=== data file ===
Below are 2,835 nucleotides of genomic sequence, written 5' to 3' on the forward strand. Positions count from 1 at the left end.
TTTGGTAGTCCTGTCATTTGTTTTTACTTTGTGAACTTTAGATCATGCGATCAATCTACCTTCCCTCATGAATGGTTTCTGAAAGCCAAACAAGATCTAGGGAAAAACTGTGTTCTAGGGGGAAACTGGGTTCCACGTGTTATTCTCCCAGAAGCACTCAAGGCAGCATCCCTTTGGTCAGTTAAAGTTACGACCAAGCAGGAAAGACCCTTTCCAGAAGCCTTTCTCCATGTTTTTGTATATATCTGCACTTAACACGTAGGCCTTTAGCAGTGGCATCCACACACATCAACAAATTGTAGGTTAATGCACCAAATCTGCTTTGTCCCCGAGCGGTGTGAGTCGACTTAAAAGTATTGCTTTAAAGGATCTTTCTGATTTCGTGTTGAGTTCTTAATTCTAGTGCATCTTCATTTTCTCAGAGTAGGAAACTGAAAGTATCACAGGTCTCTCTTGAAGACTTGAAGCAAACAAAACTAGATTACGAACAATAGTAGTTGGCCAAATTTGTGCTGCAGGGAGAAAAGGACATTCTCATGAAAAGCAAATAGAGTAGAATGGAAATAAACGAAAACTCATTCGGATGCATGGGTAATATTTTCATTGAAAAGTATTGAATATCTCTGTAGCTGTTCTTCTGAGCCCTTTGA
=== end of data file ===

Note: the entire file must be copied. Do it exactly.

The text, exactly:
Below are 2,835 nucleotides of genomic sequence, written 5' to 3' on the forward strand. Positions count from 1 at the left end.
TTTGGTAGTCCTGTCATTTGTTTTTACTTTGTGAACTTTAGATCATGCGATCAATCTACCTTCCCTCATGAATGGTTTCTGAAAGCCAAACAAGATCTAGGGAAAAACTGTGTTCTAGGGGGAAACTGGGTTCCACGTGTTATTCTCCCAGAAGCACTCAAGGCAGCATCCCTTTGGTCAGTTAAAGTTACGACCAAGCAGGAAAGACCCTTTCCAGAAGCCTTTCTCCATGTTTTTGTATATATCTGCACTTAACACGTAGGCCTTTAGCAGTGGCATCCACACACATCAACAAATTGTAGGTTAATGCACCAAATCTGCTTTGTCCCCGAGCGGTGTGAGTCGACTTAAAAGTATTGCTTTAAAGGATCTTTCTGATTTCGTGTTGAGTTCTTAATTCTAGTGCATCTTCATTTTCTCAGAGTAGGAAACTGAAAGTATCACAGGTCTCTCTTGAAGACTTGAAGCAAACAAAACTAGATTACGAACAATAGTAGTTGGCCAAATTTGTGCTGCAGGGAGAAAAGGACATTCTCATGAAAAGCAAATAGAGTAGAATGGAAATAAACGAAAACTCATTCGGATGCATGGGTAATATTTTCATTGAAAAGTATTGAATATCTCTGTAGCTGTTCTTCTGAGCCCTTTGA